Not much is certain about the life and career of the legendary Pelé.
From his disputed birthdate to the number of total goals he scored over his career.
Even his name has a question mark hanging over it.
What can’t be disputed, however, is that Pelé is still regarded by most soccer fans worldwide as the single greatest player the game has ever seen.
Pelé’s birth certificate states he was born on October 21st, 1940, and that his given name is Edison Arantes do Nascimento, Pelé has consistently maintained, however, that the certificate is inaccurate. He claims to have been born two days later, on the 23rd.
He also says that his first name is misspelled and should read Edson, although he admits that he is named for Thomas Edison. (His town had only just been electrified.)
Pelé was born and raised in Três Corações, in the southern part of Minas Gerais State, Brazil. This impoverished, largely agricultural area had few opportunities for young people, but football offered Pelé an escape route.
He was so poor that he couldn’t afford a proper soccer ball and often made do with a sock stuffed with rags and tied with string.
His youth career was spent at numerous clubs in the region and at the São Paulo State club Bauru. His father, Dondinho, had helped them win the Campeonato do Interior in 1946, one of the myriad of State Championships for which Brazil is renowned (or notorious).
The phenomenal talent that he displayed from an early age soon brought Pelé to the attention of one of the Brazilian soccer legends of the previous generation, the great forward Waldemar de Brito. Waldemar took him to Santos, where he made his debut at age 16.
Naturally, he found the back of the net in that match. In his first full season, still aged 16, he finished top scorer in the league.
His close dribbling control, his athleticism, grace and agility soon made him a standout at the club.
Add to this his screamingly powerful shot, his phenomenal areal ability and his sheer eye for the goal, and Pelé rapidly made it into the national team, earning his debut at 16 and becoming the youngest player ever to score an international goal.
Pelé spent the best part of two decades at Santos, from 1956-74.
It wasn’t for the lack of interest from the big money clubs in Europe, either. In fact, to keep him in Brazil, the President of the country declared Pelé a “national treasure” in 1961, which meant he was unable to leave the country for a foreign club.
Santos took full advantage of Pelé’s brilliance, winning numerous domestic and international club competitions and touring the world to earn much-needed cash.
Yet it is Pelé’s exploits on the international stage, especially at the World Cup, for which he is most renowned.
As the BBC television documentary Gods of Brazil: Pelé and Garrincha so beautifully shows, Pelé’s impact on the Swedish World Cup of 1958 went far beyond the soccer pitch. The handsome, ebullient youngster won the hearts of all those who saw him on and off the field.
His exploit in helping Brazil win the tournament cemented his growing reputation, with the winner against Wales in the quarter-final being perhaps his most important contribution, despite his hat trick in the semi-final against France and his two goals against hosts Sweden in the Final.
He was injured for most of the 1962 tournament and was mercilessly fouled during the 1966 World Cup, vowing never to play again.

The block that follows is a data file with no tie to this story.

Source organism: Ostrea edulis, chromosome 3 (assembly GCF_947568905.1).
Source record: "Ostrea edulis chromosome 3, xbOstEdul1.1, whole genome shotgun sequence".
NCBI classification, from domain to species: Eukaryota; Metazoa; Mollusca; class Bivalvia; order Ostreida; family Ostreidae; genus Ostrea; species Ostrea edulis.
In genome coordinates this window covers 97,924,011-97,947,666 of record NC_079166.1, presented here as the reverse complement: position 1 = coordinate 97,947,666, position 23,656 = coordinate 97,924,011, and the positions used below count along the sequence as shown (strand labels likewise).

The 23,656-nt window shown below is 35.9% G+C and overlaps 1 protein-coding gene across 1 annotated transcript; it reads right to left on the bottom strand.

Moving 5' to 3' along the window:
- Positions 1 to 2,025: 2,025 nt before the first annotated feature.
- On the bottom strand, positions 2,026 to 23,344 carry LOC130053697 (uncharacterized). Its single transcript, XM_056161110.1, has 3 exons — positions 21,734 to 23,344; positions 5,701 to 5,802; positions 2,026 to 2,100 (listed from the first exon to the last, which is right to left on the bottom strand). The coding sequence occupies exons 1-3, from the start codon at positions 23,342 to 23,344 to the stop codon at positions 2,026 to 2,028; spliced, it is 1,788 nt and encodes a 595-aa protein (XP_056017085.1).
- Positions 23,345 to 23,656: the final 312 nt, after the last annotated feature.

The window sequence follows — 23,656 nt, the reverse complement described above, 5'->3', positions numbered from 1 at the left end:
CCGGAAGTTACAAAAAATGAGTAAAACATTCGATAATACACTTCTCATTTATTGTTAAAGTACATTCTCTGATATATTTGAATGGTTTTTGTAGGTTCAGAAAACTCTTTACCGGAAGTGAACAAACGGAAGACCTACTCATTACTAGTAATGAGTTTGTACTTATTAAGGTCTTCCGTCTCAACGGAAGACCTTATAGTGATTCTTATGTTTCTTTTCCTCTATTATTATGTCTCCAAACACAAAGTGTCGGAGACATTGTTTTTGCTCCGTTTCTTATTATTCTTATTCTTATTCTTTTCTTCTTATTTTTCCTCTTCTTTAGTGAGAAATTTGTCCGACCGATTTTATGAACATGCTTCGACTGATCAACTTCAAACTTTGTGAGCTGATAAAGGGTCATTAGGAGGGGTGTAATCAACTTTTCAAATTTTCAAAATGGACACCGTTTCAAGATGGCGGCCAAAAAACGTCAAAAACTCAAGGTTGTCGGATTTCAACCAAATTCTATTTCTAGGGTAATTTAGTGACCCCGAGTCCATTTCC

He relented and helped lead his country to one of the most emphatic triumphs of its history, a 4-1 thrashing of Italy in the final. The 1970 World Cup winning team is universally regarded as one of the greatest sides ever to grace a soccer tournament.
Pelé was a key part of making “the beautiful game” so beautiful.
In total, Pelé scored 12 times in 14 World Cup appearances. He is one of only two players to have appeared in four Finals, and the only one to have earned three Winners’ Medals.
In 1975, Pelé joined the New York Cosmos of the NASL, for whom he played three seasons before retiring in 1977. His appearances did much to increase the public awareness of soccer in the US.
His final exhibition game, which was for Cosmos against Santos, was memorable not only for Pelé’s final goal.
But for the post-match celebrations with the superstar running around the pitch with US and Brazilian flags in either hand.
Due to his appearing in many “unofficial” club and international games.
Arriving at the true total of Pelé’s statistics is a bit daunting.
Most experts agree, however, with the total of 541 goals in major competitions.
In total, it’s estimated that he scored 1281 times in 1363 games.
Since his retirement, and even during his career, Pelé has become famous for his championing of social causes, especially child poverty. (He even dedicated his 1,000th goal to the poor children of Brazil.)
He’s also been a tireless worked as a global ambassador for soccer.
He played a major role in bringing both the World Cup and the Olympic Games to Brazil in 2014 and 2016.
Like George Best and almost every other player to be covered in this column, Pelé’s brilliance shone the brighter because he had a supporting cast of greatly talented players whose exploits deserve almost as much attention.
It is the pure wizardry with the ball at his feet.
The sheer brilliance of his control and deadly accuracy of his finishing.
Though, that maintain Pelé’s status as the greatest player of all time, O Rei do Futebol, the King of Football.
Born: October 23, 1940, Três Corações, Brazil
Full Name: Edson Arantes do Nascimento
Main Clubs: 1956 – 74 Santos; 1975-7 New York Cosmos
Internationals 1957 – 71 Brazil 92 caps / 77 goals
Honors: FIFA Player of the Century
Pelé’s Amazing Skills:
1958-1970 World Cup Montage:
Documentary on Pele: